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Posts Tagged ‘viral marketing’

marketingI know it feels like marketing sometimes, this “evangelism” or spreading of the gospel, the good news. Back in the day, it was a little different since communication was a personal craft. People who could speak well or or turn a phrase, or read, were the ones who led the way. People who had miraculous experiences were quick to tell (for a season) and eyewitnesses retold what they saw and/or heard again and again. But, have we been playing “chinese telephone?”

The Lord has commanded us to do this. Remember His words:I have appointed you a light to the nations beyond Israel, so you can bring redemption to every corner of the earth.” [Isa 49:6] These words created two strong reactions. The outsiders were thrilled and praised God’s message, and all those who had been appointed for eternal life became believers. Through them the Lord’s message spread through the whole region. But the Jewish leaders united the aristocratic religious women and the city’s leading men in opposition to Paul and Barnabas, and soon they were persecuted and driven out of the region. They [Paul and Barnabas] simply shook the dust off their feet in protest and moved on . . . [Acts 13:47-51a]

Oral traditions are powerful. The personal telling of a story or episode is always more compelling than a newspaper article or textbook telling of the same event. We have all read about the execution of 6 million Jews in the second world war, but meeting and speaking with even one survivor of the Holocaust will sear the mind forever.  Just last week, two bombs went off at the Boston Marathon, we were appalled and even fascinated, watching hour after hour for the smallest bit of news. And yet, the reality of that story was much more immediate when I spoke to Mary whose daughter was in the race. She was there.

Over the Easter season, I watched the old movie, The Robe, again. The phrase that keeps ringing through my mind was, “Were you there?” And this was the point: being “there,” being at the crucifixion was the turning point for Marcellus Gallio [Richard Burton]. And, in the end, when he finally embraces his first hand experience, he is changed.

It is our own first hand experiences that change us as well. Some of those sagas are dramatic and others are not. We cannot all have a “road to Damascus” [Acts 9] story. And yet, there is something personal that moved us from one place to another, from one belief to another, from one understanding to another. Each moment is different and even unique. When did you come to believe?

But I urge us all to take care. We are not longer living in an oral society. We are living in the Twitterverse where Google and Facebook have become verbs, where the image now trumps words, and “reach” means how many “eyeballs” we can accumulate and entice to land on a web page or a flat screen.

The gospel is not a show. It’s not some event that we are “marketing.” The gospel is only as dynamic as your story is for you.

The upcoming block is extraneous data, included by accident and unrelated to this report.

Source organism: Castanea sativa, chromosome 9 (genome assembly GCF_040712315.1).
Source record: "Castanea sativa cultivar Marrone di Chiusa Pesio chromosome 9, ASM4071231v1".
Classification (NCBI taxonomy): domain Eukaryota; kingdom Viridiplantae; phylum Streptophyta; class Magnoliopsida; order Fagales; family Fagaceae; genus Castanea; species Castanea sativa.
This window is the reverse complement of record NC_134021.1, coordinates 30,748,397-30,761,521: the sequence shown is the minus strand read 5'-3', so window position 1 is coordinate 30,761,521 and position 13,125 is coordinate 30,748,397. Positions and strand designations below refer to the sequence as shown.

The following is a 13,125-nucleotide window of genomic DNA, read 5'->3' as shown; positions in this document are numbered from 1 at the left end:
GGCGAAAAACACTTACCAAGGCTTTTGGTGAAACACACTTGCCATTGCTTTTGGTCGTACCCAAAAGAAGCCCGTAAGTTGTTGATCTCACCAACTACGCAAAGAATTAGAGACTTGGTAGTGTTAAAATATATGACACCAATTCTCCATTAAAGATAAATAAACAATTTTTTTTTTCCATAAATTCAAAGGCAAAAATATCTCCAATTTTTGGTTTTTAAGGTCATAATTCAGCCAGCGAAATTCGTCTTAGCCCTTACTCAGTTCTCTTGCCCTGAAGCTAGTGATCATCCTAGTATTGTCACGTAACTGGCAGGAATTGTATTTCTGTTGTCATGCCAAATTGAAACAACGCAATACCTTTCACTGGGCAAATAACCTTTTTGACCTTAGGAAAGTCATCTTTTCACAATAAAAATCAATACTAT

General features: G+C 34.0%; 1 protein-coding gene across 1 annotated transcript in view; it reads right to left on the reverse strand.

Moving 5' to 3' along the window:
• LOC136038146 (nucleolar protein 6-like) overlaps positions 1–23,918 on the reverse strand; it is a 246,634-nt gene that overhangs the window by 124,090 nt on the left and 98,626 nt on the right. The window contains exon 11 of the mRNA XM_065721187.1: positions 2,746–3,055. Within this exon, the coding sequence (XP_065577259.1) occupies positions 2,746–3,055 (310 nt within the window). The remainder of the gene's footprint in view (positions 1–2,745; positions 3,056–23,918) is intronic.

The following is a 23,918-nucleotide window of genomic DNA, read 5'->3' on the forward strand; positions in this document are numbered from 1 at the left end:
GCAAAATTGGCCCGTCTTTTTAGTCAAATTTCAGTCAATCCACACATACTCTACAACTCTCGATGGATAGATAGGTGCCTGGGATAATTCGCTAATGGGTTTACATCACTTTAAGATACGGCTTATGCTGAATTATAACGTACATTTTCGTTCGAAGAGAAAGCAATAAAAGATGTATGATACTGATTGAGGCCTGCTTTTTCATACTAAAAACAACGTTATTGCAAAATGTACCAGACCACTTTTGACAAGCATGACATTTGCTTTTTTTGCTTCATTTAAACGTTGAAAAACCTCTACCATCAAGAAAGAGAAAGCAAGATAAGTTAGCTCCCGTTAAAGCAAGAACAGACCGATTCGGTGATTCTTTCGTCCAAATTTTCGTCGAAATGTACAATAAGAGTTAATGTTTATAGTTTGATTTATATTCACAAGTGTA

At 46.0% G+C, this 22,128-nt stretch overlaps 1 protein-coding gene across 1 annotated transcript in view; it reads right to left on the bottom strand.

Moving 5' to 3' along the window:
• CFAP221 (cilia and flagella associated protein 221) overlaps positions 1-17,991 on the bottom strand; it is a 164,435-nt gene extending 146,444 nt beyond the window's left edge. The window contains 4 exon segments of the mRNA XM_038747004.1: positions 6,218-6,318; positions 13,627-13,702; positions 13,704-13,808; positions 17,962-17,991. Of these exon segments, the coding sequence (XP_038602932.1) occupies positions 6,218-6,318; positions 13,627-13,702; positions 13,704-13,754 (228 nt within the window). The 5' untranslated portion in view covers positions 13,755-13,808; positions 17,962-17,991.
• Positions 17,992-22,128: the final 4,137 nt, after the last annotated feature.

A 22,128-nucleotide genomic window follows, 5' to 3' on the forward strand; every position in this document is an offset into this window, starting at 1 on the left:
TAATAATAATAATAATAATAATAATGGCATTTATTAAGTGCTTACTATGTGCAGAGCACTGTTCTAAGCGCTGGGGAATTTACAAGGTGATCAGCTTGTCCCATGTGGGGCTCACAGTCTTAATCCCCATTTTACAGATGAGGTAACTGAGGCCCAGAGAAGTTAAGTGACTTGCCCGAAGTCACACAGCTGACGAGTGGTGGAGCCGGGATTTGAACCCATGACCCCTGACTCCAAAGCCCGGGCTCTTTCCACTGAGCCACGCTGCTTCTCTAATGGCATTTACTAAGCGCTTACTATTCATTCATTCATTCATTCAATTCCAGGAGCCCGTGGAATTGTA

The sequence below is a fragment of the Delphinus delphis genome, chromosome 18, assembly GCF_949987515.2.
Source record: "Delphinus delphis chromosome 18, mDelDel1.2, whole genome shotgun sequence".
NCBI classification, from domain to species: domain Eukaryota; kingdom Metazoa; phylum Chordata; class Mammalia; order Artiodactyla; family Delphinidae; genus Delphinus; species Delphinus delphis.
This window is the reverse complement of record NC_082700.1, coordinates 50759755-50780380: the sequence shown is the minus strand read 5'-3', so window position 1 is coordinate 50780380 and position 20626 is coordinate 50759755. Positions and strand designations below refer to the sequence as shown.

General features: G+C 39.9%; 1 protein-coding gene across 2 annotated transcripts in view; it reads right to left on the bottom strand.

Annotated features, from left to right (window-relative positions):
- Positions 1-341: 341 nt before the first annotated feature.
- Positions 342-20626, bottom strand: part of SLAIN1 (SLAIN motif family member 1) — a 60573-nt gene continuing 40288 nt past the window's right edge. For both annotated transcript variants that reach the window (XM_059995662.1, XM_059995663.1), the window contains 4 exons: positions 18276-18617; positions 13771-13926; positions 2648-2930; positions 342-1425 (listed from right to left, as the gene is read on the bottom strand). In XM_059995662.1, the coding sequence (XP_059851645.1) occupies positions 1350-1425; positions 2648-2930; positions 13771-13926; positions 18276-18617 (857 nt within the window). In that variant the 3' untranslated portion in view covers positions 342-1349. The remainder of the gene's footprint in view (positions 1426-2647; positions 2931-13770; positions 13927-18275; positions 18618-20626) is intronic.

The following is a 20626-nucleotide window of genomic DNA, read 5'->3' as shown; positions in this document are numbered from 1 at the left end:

The rest is hype. And just as you get sick of seeing the same commercial over and over again, so people grow tired of hearing and seeing the canned gospel.

If it really means something to  you . . . to me, then that is story I have to tell. And if it resonates, that’s great. If not, then I simply knock the dust from my shoes and keep on keeping on. Because I know my story is true. I cannot convince anyone to believe it. It just is what it is for me.

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Acts 5:14-16
Nevertheless, more and more men and women believed in the Lord and were added to their number… Crowds gathered also from the towns around Jerusalem, bringing their sick and those tormented by evil spirits, and all of them were healed.

This kind of momentum is like a snowball. Once it gets going, there is no stopping it until it reaches the bottom of the hill. And even then, it keeps going as long as their is energy behind it.

This type of momentum is not peculiar to the time of the apostles. There have been equally amazing periods in our own recent history: The revivals sparked by Jonathan Edwards and John Wesley (1700’s), Charles Finney in 1821, Azuza Street (California) in 1906, Asbury College, Kentucky in 1970, the Toronto Blessing of 1994, and the Pensacola Outpouring also known as Brownsville in the late 1990’s, just to name a few.

People flock to these places from all over the world and all over the country, looking for signs and wonders, looking for the outpouring of the Holy Spirit, and most often looking to be healed (physically & emotionally).

We experience this phenomenon in smaller doses every day: if we’re “on a roll,” we want to keep going.

But how does momentum of this kind start? The apostles only did what they knew to do, what they felt called to do. They were not trying to create a maelstrom. They just wanted everyone to know what had happened… and that Jesus was coming back. They had a natural urgency in their message.

Marketing people try to create urgency in whatever it is they sell: “gotta have it… gotta have it now.”

I think it begins with commitment, passion, and singularity of purpose. And of course, the anointing of God’s Holy Spirit, which cannot be bought, sold, or replicated.

In our times, we call this “viral” marketing. Some people try to create viral strategies through guilt, sending “touching” messages via email and challenging the receiver to “pass it on.” But that’s not how it works. When an authentic message reaches my heart, I don’t need someone to tell me to “pass it on.” I can’t wait!

Christ’s message has been around for 2000 years… the only thing that gives it momentum is the story in which it lives and thrives: my story… your story.

The momentum can start today…

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